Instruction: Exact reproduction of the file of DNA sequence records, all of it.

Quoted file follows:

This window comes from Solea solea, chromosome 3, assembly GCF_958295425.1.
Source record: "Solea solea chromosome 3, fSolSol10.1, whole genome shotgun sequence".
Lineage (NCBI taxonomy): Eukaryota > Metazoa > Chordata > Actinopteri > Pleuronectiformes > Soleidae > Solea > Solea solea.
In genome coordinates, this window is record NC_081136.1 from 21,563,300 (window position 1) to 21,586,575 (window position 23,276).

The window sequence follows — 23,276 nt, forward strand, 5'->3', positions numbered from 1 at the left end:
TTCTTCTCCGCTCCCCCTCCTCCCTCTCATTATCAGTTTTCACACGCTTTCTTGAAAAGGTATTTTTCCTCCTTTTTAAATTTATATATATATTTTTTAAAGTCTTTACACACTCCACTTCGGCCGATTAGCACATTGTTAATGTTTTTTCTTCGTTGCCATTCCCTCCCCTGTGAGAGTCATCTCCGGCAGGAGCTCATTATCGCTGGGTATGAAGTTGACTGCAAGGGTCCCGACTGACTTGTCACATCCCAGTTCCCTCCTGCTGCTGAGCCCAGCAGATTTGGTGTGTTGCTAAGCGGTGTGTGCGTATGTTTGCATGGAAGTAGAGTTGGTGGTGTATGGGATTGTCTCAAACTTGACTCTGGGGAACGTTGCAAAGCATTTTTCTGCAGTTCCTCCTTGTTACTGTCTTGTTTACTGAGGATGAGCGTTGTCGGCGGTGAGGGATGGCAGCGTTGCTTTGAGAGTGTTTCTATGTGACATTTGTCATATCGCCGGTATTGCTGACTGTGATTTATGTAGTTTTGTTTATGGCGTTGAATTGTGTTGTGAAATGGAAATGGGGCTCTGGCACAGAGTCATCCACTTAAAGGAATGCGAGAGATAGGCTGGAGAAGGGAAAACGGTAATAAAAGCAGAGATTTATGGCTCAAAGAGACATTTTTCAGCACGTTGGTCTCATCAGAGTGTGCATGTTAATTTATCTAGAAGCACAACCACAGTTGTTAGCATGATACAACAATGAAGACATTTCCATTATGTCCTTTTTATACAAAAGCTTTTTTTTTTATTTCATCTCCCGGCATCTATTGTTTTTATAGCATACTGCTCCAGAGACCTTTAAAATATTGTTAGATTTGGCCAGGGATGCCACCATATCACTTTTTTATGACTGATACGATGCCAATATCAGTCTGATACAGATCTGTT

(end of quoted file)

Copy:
This window comes from Solea solea, chromosome 3, assembly GCF_958295425.1.
Source record: "Solea solea chromosome 3, fSolSol10.1, whole genome shotgun sequence".
Lineage (NCBI taxonomy): Eukaryota > Metazoa > Chordata > Actinopteri > Pleuronectiformes > Soleidae > Solea > Solea solea.
In genome coordinates, this window is record NC_081136.1 from 21,563,300 (window position 1) to 21,586,575 (window position 23,276).

The window sequence follows — 23,276 nt, forward strand, 5'->3', positions numbered from 1 at the left end:
TTCTTCTCCGCTCCCCCTCCTCCCTCTCATTATCAGTTTTCACACGCTTTCTTGAAAAGGTATTTTTCCTCCTTTTTAAATTTATATATATATTTTTTAAAGTCTTTACACACTCCACTTCGGCCGATTAGCACATTGTTAATGTTTTTTCTTCGTTGCCATTCCCTCCCCTGTGAGAGTCATCTCCGGCAGGAGCTCATTATCGCTGGGTATGAAGTTGACTGCAAGGGTCCCGACTGACTTGTCACATCCCAGTTCCCTCCTGCTGCTGAGCCCAGCAGATTTGGTGTGTTGCTAAGCGGTGTGTGCGTATGTTTGCATGGAAGTAGAGTTGGTGGTGTATGGGATTGTCTCAAACTTGACTCTGGGGAACGTTGCAAAGCATTTTTCTGCAGTTCCTCCTTGTTACTGTCTTGTTTACTGAGGATGAGCGTTGTCGGCGGTGAGGGATGGCAGCGTTGCTTTGAGAGTGTTTCTATGTGACATTTGTCATATCGCCGGTATTGCTGACTGTGATTTATGTAGTTTTGTTTATGGCGTTGAATTGTGTTGTGAAATGGAAATGGGGCTCTGGCACAGAGTCATCCACTTAAAGGAATGCGAGAGATAGGCTGGAGAAGGGAAAACGGTAATAAAAGCAGAGATTTATGGCTCAAAGAGACATTTTTCAGCACGTTGGTCTCATCAGAGTGTGCATGTTAATTTATCTAGAAGCACAACCACAGTTGTTAGCATGATACAACAATGAAGACATTTCCATTATGTCCTTTTTATACAAAAGCTTTTTTTTTTATTTCATCTCCCGGCATCTATTGTTTTTATAGCATACTGCTCCAGAGACCTTTAAAATATTGTTAGATTTGGCCAGGGATGCCACCATATCACTTTTTTATGACTGATACGATGCCAATATCAGTCTGATACAGATCTGTT